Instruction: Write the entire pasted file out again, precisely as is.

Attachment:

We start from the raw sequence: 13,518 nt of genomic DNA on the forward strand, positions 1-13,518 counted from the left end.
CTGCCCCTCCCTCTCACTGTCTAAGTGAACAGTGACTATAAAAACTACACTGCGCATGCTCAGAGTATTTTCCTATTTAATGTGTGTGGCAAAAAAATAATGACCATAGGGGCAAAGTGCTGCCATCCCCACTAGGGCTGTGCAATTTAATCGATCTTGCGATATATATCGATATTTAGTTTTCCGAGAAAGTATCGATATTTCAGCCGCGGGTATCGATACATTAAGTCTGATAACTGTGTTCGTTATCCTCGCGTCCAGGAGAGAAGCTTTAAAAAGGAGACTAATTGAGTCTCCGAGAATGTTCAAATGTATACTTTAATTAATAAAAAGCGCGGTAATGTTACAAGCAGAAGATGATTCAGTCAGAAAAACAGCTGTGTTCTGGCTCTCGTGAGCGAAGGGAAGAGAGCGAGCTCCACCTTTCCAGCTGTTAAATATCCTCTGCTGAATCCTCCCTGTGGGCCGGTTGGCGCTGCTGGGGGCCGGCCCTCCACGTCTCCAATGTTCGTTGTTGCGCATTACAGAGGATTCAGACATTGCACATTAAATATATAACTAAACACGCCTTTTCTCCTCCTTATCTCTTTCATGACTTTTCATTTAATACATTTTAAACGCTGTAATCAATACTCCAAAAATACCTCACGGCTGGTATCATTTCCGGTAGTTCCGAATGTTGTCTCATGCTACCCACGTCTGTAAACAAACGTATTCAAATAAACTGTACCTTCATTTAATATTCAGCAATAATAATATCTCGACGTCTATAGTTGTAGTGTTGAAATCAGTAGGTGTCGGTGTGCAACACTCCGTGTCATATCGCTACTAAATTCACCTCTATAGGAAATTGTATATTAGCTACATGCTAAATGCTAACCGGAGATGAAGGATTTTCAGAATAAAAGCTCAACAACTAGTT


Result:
We start from the raw sequence: 13,518 nt of genomic DNA on the forward strand, positions 1-13,518 counted from the left end.
CTGCCCCTCCCTCTCACTGTCTAAGTGAACAGTGACTATAAAAACTACACTGCGCATGCTCAGAGTATTTTCCTATTTAATGTGTGTGGCAAAAAAATAATGACCATAGGGGCAAAGTGCTGCCATCCCCACTAGGGCTGTGCAATTTAATCGATCTTGCGATATATATCGATATTTAGTTTTCCGAGAAAGTATCGATATTTCAGCCGCGGGTATCGATACATTAAGTCTGATAACTGTGTTCGTTATCCTCGCGTCCAGGAGAGAAGCTTTAAAAAGGAGACTAATTGAGTCTCCGAGAATGTTCAAATGTATACTTTAATTAATAAAAAGCGCGGTAATGTTACAAGCAGAAGATGATTCAGTCAGAAAAACAGCTGTGTTCTGGCTCTCGTGAGCGAAGGGAAGAGAGCGAGCTCCACCTTTCCAGCTGTTAAATATCCTCTGCTGAATCCTCCCTGTGGGCCGGTTGGCGCTGCTGGGGGCCGGCCCTCCACGTCTCCAATGTTCGTTGTTGCGCATTACAGAGGATTCAGACATTGCACATTAAATATATAACTAAACACGCCTTTTCTCCTCCTTATCTCTTTCATGACTTTTCATTTAATACATTTTAAACGCTGTAATCAATACTCCAAAAATACCTCACGGCTGGTATCATTTCCGGTAGTTCCGAATGTTGTCTCATGCTACCCACGTCTGTAAACAAACGTATTCAAATAAACTGTACCTTCATTTAATATTCAGCAATAATAATATCTCGACGTCTATAGTTGTAGTGTTGAAATCAGTAGGTGTCGGTGTGCAACACTCCGTGTCATATCGCTACTAAATTCACCTCTATAGGAAATTGTATATTAGCTACATGCTAAATGCTAACCGGAGATGAAGGATTTTCAGAATAAAAGCTCAACAACTAGTT